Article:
Does God Need Me?: Aseity

The answer to Hamlet’s famous question “To be or not to be?” is simple for God. God can only “be.” He is “I am,” meaning He exists infinitely and independent of anything, without beginning or end, as the source and sustainer of all things. There has never been a time where God has not existed in and of Himself. This is known as the aseity of God.

Aseity is not a word that will appear in your Bible’s index, but the concept can be found throughout its pages. Moses declares in Psalm 90:2 that, “from everlasting to everlasting you are God.” Job 41:11 reminds us that God owes us nothing because God owns everything. Jesus affirmed his equality with God in John 5 by saying that both the Father and the Son have life in themselves. In Acts 17:25, Paul explains to the men of Athens that God is not “served by human hands, as though he needed anything, since he himself gives to all mankind life and breath and everything.” And in Romans 11:36, he insists that, “from him and through him and to him are all things.”

The word aseity is from the Latin “a se” meaning “from oneself.” This is not to say that God is “self-made,” or that He created Himself, but it relates to God’s self-sufficiency. Thomas Aquinas discussed the concept of “necessary being” in his arguments for the existence of God. He reasoned that if everything on earth owes its existence to something, and that something owes its existence to something else, that would then cause the existence of an infinite regress were it not for the existence of a being that relied on nothing for its existence that all other beings were contingent upon. That being, he argued, is God.

Is your head spinning yet?

It’s hard for us to really grasp this concept, particularly because when we speak of the incommunicable attributes of God, we are talking about attributes of God we do not possess– ways that God is wholly other than us that we cannot even describe without facing limitations, because everything we have experienced is changeable, finite, perishing, and imperfect.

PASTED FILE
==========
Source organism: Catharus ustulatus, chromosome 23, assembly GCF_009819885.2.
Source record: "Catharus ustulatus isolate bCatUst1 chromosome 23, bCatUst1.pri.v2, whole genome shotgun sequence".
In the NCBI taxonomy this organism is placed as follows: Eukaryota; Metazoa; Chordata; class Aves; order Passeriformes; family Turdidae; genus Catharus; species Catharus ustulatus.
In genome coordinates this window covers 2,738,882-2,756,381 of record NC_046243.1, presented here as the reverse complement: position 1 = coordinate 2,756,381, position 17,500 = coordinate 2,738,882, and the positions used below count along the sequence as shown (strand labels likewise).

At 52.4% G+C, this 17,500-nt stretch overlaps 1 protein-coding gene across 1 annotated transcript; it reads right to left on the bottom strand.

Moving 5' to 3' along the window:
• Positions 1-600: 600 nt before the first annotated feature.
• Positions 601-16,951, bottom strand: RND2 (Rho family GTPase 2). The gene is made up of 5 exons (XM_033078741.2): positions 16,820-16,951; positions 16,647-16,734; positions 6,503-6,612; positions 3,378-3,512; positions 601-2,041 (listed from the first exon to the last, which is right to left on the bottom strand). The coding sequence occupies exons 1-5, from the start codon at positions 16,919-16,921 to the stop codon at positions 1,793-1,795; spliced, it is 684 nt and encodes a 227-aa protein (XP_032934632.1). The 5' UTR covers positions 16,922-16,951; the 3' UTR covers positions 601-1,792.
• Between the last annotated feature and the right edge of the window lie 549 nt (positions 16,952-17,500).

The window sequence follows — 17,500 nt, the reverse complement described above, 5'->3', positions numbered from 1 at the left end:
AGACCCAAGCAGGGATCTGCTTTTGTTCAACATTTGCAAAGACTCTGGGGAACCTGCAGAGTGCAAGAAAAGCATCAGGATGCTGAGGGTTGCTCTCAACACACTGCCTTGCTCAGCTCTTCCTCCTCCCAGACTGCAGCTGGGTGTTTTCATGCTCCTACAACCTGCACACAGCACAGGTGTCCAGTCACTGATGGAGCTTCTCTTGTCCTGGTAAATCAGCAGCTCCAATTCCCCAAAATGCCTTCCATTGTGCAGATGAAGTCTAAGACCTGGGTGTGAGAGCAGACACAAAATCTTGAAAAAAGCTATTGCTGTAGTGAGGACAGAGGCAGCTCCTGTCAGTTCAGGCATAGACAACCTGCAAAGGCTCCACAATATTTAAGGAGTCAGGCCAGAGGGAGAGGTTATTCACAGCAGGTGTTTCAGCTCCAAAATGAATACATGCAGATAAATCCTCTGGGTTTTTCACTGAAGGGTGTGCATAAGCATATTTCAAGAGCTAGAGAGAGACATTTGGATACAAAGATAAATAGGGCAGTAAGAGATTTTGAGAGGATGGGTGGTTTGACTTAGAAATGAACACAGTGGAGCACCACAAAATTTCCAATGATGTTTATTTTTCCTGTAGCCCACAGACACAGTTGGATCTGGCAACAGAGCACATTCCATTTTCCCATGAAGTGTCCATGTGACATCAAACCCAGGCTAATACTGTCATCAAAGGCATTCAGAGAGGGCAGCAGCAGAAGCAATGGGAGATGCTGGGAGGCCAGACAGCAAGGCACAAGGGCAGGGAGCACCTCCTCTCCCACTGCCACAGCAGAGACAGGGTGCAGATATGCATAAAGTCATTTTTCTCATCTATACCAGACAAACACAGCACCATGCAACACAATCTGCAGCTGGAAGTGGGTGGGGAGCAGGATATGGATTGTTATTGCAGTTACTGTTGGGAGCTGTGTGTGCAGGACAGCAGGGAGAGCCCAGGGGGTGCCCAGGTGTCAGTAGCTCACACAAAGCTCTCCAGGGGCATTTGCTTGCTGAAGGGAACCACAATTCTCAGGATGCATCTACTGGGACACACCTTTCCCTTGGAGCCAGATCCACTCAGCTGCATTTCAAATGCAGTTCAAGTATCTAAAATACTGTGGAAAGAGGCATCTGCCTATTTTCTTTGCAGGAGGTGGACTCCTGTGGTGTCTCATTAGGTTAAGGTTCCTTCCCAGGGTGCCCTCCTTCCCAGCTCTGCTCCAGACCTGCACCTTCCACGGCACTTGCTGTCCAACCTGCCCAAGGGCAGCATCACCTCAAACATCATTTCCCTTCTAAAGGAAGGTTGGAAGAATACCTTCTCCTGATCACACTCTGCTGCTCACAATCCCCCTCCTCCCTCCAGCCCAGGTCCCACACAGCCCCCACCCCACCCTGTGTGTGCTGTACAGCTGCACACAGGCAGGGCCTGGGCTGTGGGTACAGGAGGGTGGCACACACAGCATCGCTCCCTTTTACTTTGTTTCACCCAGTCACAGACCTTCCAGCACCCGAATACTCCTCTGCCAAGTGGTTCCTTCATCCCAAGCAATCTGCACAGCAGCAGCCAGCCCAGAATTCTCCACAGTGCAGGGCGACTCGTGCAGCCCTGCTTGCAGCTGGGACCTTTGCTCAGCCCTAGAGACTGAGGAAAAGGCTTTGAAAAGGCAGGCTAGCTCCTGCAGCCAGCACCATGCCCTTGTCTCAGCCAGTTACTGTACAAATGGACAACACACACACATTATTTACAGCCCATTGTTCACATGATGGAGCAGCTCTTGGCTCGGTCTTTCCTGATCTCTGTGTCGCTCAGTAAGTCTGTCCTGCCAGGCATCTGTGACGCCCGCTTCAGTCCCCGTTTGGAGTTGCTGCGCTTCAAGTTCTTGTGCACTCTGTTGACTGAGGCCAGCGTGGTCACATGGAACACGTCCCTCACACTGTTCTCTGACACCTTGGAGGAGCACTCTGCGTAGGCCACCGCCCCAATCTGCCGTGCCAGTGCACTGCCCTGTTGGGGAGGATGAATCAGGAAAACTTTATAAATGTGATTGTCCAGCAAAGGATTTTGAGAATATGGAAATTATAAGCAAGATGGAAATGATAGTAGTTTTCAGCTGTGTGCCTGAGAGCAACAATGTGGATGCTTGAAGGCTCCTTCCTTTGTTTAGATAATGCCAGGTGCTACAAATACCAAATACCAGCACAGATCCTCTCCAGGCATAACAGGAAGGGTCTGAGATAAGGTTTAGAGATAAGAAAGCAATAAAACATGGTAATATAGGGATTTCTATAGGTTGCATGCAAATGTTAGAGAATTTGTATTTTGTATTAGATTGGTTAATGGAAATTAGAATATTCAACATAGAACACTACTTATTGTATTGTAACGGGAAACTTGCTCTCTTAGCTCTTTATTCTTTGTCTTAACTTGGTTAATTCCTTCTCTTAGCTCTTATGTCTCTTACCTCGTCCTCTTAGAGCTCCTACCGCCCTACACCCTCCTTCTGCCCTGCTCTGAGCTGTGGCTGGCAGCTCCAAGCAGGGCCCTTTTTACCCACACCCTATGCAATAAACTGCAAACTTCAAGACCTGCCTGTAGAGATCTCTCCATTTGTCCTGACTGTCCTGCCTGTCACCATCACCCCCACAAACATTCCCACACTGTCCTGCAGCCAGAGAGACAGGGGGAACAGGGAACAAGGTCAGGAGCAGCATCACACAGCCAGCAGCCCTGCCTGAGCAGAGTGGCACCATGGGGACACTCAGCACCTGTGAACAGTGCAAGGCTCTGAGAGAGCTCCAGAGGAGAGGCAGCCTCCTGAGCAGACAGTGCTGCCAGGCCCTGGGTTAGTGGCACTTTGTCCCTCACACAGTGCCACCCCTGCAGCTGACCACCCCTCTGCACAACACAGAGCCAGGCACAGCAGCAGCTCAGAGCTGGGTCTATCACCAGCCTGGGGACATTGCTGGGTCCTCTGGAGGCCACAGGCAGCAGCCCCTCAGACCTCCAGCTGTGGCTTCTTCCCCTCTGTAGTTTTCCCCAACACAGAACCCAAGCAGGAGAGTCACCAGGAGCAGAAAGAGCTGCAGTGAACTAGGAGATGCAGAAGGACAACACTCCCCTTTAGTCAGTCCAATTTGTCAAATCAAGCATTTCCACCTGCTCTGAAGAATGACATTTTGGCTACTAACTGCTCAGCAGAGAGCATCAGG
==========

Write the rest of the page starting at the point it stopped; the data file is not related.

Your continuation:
We need to be reminded of God’s aseity because we are often guilty of using our own characteristics and experiences as the template for understanding the attributes of God. This can make God seem just like one of us, if we were able to keep our New Year’s resolutions. But that is not God. Our God is not like the gods of Greece and Rome who needed man to feed them and serve them. Our God does not look to our prayers or sacrifices to determine how to direct our lives or who to bless. Our God is in a class of His own.

One of Aesop’s fables tells the story of a gnat resting on the horn of a large bull. The gnat apologized to the bull for being an inconvenience, saying “I’m sure you’ll be relieved to have me go.” The bull simply responded, “It’s not trouble to me. I had no idea you were even there.” We often act like the gnat, thinking what we do has influence over God, or that we can hinder Him, but we are dust in comparison to Him. We do not contribute to or diminish the glory or being of God to any degree. He does not need us. 

You might be disappointed by this revelation. After all, it’s nice to be needed. But this should only highlight for us the incredible grace of God in our salvation. For unlike the bull, God is aware of us. Our Creator knows us intimately, inconsequential though we may be. Though He lacks nothing, He chooses to freely give to us not as pesky insects, but as beloved children. Because God has life in Himself, He is able– and more astounding– willing, to grant us eternal life in His Son, and to keep us to Himself forever. God reigns above all, yet He is not far from us. God has no obligation to us, but He makes covenants with us. Our God, who is beyond all time, stepped into history and redeemed us.

With the knowledge that God does not need anything from us, and because we cannot contribute anything to our salvation, we are left with nothing but to glorify and enjoy Him as our self-sufficient self-giving Father forever. Hallelujah! Though God does not need us, He loves us.

 Megan K. Taylor earned her MA in Theological Studies from Westminster Theological Seminary. She and her husband, Joel, live in Sanford, Fl where she works for Ligonier Ministries.